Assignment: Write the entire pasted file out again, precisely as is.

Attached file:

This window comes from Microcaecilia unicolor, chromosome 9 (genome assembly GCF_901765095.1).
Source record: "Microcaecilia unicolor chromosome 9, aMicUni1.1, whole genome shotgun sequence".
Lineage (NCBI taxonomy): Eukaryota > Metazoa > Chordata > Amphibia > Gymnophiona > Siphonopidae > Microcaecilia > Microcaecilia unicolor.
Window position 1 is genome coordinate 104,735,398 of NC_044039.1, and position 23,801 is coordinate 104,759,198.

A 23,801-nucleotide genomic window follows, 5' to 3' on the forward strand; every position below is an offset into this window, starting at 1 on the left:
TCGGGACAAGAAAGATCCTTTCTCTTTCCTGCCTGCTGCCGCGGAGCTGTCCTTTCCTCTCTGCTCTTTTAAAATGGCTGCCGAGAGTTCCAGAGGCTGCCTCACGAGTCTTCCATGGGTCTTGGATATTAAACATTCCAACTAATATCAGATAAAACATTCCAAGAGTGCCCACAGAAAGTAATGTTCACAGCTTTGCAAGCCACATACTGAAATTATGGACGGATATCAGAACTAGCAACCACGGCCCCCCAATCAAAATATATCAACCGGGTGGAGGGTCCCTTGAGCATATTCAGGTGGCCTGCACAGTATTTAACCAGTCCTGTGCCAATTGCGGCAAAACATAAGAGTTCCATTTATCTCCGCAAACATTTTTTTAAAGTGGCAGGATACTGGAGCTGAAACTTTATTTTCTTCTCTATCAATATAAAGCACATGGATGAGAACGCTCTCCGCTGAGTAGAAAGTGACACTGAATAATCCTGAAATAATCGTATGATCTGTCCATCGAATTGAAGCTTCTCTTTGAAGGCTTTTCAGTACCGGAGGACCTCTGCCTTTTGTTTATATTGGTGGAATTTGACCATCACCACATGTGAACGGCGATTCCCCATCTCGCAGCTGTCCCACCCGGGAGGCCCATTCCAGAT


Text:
This window comes from Microcaecilia unicolor, chromosome 9 (genome assembly GCF_901765095.1).
Source record: "Microcaecilia unicolor chromosome 9, aMicUni1.1, whole genome shotgun sequence".
Lineage (NCBI taxonomy): Eukaryota > Metazoa > Chordata > Amphibia > Gymnophiona > Siphonopidae > Microcaecilia > Microcaecilia unicolor.
Window position 1 is genome coordinate 104,735,398 of NC_044039.1, and position 23,801 is coordinate 104,759,198.

A 23,801-nucleotide genomic window follows, 5' to 3' on the forward strand; every position below is an offset into this window, starting at 1 on the left:
TCGGGACAAGAAAGATCCTTTCTCTTTCCTGCCTGCTGCCGCGGAGCTGTCCTTTCCTCTCTGCTCTTTTAAAATGGCTGCCGAGAGTTCCAGAGGCTGCCTCACGAGTCTTCCATGGGTCTTGGATATTAAACATTCCAACTAATATCAGATAAAACATTCCAAGAGTGCCCACAGAAAGTAATGTTCACAGCTTTGCAAGCCACATACTGAAATTATGGACGGATATCAGAACTAGCAACCACGGCCCCCCAATCAAAATATATCAACCGGGTGGAGGGTCCCTTGAGCATATTCAGGTGGCCTGCACAGTATTTAACCAGTCCTGTGCCAATTGCGGCAAAACATAAGAGTTCCATTTATCTCCGCAAACATTTTTTTAAAGTGGCAGGATACTGGAGCTGAAACTTTATTTTCTTCTCTATCAATATAAAGCACATGGATGAGAACGCTCTCCGCTGAGTAGAAAGTGACACTGAATAATCCTGAAATAATCGTATGATCTGTCCATCGAATTGAAGCTTCTCTTTGAAGGCTTTTCAGTACCGGAGGACCTCTGCCTTTTGTTTATATTGGTGGAATTTGACCATCACCACATGTGAACGGCGATTCCCCATCTCGCAGCTGTCCCACCCGGGAGGCCCATTCCAGAT